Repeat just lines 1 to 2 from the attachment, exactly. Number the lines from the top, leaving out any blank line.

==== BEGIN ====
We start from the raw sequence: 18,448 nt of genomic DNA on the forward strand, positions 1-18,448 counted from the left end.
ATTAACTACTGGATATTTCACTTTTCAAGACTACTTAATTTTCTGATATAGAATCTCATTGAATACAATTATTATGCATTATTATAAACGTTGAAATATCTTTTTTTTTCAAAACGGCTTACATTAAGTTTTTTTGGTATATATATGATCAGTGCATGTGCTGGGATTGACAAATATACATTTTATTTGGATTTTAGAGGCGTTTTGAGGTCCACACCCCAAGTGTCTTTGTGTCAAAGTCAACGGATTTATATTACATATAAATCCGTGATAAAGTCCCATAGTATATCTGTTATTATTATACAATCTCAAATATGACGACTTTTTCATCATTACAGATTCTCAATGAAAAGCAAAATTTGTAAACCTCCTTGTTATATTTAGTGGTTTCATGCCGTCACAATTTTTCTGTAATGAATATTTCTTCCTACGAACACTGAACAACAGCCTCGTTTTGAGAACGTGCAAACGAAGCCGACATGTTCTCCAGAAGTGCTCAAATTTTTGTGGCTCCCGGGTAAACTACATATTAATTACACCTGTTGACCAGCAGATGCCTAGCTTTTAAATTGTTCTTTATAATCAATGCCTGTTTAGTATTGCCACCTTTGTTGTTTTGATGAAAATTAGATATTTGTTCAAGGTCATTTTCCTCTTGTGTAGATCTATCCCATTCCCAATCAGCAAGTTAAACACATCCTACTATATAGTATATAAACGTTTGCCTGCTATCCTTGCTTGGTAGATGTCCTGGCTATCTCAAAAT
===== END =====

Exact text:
We start from the raw sequence: 18,448 nt of genomic DNA on the forward strand, positions 1-18,448 counted from the left end.
ATTAACTACTGGATATTTCACTTTTCAAGACTACTTAATTTTCTGATATAGAATCTCATTGAATACAATTATTATGCATTATTATAAACGTTGAAATATCTTTTTTTTTCAAAACGGCTTACATTAAGTTTTTTTGGTATATATATGATCAGTGCATGTGCTGGGATTGACAAATATACATTTTATTTGGATTTTAGAGGCGTTTTGAGGTCCACACCCCAAGTGTCTTTGTGTCAAAGTCAACGGATTTATATTACATATAAATCCGTGATAAAGTCCCATAGTATATCTGTTATTATTATACAATCTCAAATATGACGACTTTTTCATCATTACAGATTCTCAATGAAAAGCAAAATTTGTAAACCTCCTTGTTATATTTAGTGGTTTCATGCCGTCACAATTTTTCTGTAATGAATATTTCTTCCTACGAACACTGAACAACAGCCTCGTTTTGAGAACGTGCAAACGAAGCCGACATGTTCTCCAGAAGTGCTCAAATTTTTGTGGCTCCCGGGTAAACTACATATTAATTACACCTGTTGACCAGCAGATGCCTAGCTTTTAAATTGTTCTTTATAATCAATGCCTGTTTAGTATTGCCACCTTTGTTGTTTTGATGAAAATTAGATATTTGTTCAAGGTCATTTTCCTCTTGTGTAGATCTATCCCATTCCCAATCAGCAAGTTAAACACATCCTACTATATAGTATATAAACGTTTGCCTGCTATCCTTGCTTGGTAGATGTCCTGGCTATCTCAAAAT